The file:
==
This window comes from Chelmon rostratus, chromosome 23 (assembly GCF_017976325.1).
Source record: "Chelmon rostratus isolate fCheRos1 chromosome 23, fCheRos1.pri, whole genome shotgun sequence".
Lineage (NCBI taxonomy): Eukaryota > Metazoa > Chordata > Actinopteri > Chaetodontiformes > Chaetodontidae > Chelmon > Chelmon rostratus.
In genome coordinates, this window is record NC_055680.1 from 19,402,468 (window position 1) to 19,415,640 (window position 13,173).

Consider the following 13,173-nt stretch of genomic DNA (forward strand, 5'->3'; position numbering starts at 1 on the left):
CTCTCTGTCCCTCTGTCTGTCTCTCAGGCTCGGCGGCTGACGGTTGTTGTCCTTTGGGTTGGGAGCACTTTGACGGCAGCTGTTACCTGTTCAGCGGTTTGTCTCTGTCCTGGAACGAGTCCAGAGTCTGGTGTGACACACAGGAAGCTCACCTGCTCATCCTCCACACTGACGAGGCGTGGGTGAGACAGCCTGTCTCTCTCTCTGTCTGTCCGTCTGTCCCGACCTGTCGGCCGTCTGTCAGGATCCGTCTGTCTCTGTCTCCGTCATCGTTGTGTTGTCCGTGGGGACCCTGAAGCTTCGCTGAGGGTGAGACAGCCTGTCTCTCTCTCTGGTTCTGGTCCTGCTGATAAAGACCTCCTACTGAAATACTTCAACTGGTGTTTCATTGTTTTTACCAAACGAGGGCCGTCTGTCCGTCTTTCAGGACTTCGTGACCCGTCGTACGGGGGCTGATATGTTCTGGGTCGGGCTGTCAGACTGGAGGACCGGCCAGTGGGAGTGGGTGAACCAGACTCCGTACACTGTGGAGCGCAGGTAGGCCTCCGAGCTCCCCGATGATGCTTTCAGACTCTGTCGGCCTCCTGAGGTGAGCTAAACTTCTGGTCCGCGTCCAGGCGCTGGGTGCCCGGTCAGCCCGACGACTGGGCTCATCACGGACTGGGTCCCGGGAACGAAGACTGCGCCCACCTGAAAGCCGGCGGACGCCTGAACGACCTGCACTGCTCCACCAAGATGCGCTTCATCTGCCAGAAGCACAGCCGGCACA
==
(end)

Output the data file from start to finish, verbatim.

This window comes from Chelmon rostratus, chromosome 23 (assembly GCF_017976325.1).
Source record: "Chelmon rostratus isolate fCheRos1 chromosome 23, fCheRos1.pri, whole genome shotgun sequence".
Lineage (NCBI taxonomy): Eukaryota > Metazoa > Chordata > Actinopteri > Chaetodontiformes > Chaetodontidae > Chelmon > Chelmon rostratus.
In genome coordinates, this window is record NC_055680.1 from 19,402,468 (window position 1) to 19,415,640 (window position 13,173).

Consider the following 13,173-nt stretch of genomic DNA (forward strand, 5'->3'; position numbering starts at 1 on the left):
CTCTCTGTCCCTCTGTCTGTCTCTCAGGCTCGGCGGCTGACGGTTGTTGTCCTTTGGGTTGGGAGCACTTTGACGGCAGCTGTTACCTGTTCAGCGGTTTGTCTCTGTCCTGGAACGAGTCCAGAGTCTGGTGTGACACACAGGAAGCTCACCTGCTCATCCTCCACACTGACGAGGCGTGGGTGAGACAGCCTGTCTCTCTCTCTGTCTGTCCGTCTGTCCCGACCTGTCGGCCGTCTGTCAGGATCCGTCTGTCTCTGTCTCCGTCATCGTTGTGTTGTCCGTGGGGACCCTGAAGCTTCGCTGAGGGTGAGACAGCCTGTCTCTCTCTCTGGTTCTGGTCCTGCTGATAAAGACCTCCTACTGAAATACTTCAACTGGTGTTTCATTGTTTTTACCAAACGAGGGCCGTCTGTCCGTCTTTCAGGACTTCGTGACCCGTCGTACGGGGGCTGATATGTTCTGGGTCGGGCTGTCAGACTGGAGGACCGGCCAGTGGGAGTGGGTGAACCAGACTCCGTACACTGTGGAGCGCAGGTAGGCCTCCGAGCTCCCCGATGATGCTTTCAGACTCTGTCGGCCTCCTGAGGTGAGCTAAACTTCTGGTCCGCGTCCAGGCGCTGGGTGCCCGGTCAGCCCGACGACTGGGCTCATCACGGACTGGGTCCCGGGAACGAAGACTGCGCCCACCTGAAAGCCGGCGGACGCCTGAACGACCTGCACTGCTCCACCAAGATGCGCTTCATCTGCCAGAAGCACAGCCGGCACA